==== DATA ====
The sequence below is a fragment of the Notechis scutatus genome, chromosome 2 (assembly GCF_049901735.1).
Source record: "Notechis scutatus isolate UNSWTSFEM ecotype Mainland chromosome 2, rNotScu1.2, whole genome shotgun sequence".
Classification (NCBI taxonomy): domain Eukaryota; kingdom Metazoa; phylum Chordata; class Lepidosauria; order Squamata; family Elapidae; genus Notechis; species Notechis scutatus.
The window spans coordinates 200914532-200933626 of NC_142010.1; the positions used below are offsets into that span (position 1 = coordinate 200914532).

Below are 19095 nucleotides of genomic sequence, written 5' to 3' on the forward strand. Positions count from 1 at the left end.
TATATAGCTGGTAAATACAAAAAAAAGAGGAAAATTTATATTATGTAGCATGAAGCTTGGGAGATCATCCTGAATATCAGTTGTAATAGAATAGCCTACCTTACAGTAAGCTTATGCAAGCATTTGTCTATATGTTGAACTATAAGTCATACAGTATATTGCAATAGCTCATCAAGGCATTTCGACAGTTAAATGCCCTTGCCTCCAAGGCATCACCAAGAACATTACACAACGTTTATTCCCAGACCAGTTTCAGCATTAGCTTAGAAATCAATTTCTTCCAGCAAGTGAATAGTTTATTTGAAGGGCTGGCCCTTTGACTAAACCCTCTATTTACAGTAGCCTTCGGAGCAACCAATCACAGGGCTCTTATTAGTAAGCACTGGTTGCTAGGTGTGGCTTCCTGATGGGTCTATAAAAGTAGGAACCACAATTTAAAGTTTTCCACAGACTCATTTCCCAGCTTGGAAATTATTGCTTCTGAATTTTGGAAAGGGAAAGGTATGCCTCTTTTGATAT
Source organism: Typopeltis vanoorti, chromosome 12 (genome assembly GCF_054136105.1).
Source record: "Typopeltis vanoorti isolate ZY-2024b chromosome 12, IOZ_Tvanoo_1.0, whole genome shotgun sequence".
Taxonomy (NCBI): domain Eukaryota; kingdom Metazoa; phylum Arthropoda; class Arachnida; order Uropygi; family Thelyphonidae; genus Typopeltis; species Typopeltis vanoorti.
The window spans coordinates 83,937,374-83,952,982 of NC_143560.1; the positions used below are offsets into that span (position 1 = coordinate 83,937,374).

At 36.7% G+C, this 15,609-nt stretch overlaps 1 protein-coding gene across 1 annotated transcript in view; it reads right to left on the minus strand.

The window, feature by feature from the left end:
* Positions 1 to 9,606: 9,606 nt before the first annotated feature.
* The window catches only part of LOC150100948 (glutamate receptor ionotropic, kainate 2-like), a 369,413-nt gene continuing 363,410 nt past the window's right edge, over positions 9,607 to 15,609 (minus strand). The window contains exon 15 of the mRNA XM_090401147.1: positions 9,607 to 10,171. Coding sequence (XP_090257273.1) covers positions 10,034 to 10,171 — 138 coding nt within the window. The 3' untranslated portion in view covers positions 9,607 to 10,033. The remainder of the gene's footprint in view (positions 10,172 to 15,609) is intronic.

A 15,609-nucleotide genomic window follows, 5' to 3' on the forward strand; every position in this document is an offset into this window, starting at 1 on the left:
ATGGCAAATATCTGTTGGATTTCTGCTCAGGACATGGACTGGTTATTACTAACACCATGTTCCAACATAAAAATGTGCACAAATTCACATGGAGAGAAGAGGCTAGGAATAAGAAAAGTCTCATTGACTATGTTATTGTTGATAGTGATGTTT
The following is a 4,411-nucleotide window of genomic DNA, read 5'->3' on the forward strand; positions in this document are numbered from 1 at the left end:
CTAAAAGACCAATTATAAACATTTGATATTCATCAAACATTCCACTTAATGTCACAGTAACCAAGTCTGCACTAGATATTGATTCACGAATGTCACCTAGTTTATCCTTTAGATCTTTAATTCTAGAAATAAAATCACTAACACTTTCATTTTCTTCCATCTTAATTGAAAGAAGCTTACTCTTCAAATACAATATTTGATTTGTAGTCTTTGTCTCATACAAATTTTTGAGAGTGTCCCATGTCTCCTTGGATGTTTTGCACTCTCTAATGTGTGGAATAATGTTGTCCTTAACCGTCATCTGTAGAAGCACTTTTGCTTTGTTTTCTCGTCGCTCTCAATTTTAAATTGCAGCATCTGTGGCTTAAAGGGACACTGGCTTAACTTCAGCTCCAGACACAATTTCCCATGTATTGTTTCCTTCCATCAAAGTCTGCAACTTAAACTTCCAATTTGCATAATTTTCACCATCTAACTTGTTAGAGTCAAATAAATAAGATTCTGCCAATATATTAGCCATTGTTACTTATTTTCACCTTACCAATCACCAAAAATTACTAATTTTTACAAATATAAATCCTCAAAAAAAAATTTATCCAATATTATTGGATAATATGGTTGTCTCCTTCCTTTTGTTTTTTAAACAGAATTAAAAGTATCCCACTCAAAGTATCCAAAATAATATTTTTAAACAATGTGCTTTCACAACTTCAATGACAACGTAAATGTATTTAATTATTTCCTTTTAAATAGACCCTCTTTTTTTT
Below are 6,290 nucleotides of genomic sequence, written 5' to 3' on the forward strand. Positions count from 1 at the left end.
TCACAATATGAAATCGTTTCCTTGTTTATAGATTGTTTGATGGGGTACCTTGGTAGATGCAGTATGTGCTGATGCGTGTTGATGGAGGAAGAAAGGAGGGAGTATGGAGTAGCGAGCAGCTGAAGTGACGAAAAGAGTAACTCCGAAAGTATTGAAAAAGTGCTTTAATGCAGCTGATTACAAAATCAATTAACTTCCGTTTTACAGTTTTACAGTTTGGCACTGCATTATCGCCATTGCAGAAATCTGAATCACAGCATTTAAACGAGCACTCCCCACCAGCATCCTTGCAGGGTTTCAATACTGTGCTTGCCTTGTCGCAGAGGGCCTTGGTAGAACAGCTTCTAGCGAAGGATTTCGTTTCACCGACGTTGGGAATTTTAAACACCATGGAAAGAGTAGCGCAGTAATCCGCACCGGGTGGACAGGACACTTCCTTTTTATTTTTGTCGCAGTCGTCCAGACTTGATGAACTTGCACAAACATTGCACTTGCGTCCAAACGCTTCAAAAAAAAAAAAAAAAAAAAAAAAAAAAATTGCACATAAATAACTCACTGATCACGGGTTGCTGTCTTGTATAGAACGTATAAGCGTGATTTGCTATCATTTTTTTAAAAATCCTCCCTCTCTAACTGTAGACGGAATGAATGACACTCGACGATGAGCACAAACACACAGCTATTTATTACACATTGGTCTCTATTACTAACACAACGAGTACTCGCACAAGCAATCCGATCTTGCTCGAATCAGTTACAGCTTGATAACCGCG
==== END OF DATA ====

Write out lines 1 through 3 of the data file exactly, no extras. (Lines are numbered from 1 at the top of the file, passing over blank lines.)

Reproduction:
The sequence below is a fragment of the Notechis scutatus genome, chromosome 2 (assembly GCF_049901735.1).
Source record: "Notechis scutatus isolate UNSWTSFEM ecotype Mainland chromosome 2, rNotScu1.2, whole genome shotgun sequence".
Classification (NCBI taxonomy): domain Eukaryota; kingdom Metazoa; phylum Chordata; class Lepidosauria; order Squamata; family Elapidae; genus Notechis; species Notechis scutatus.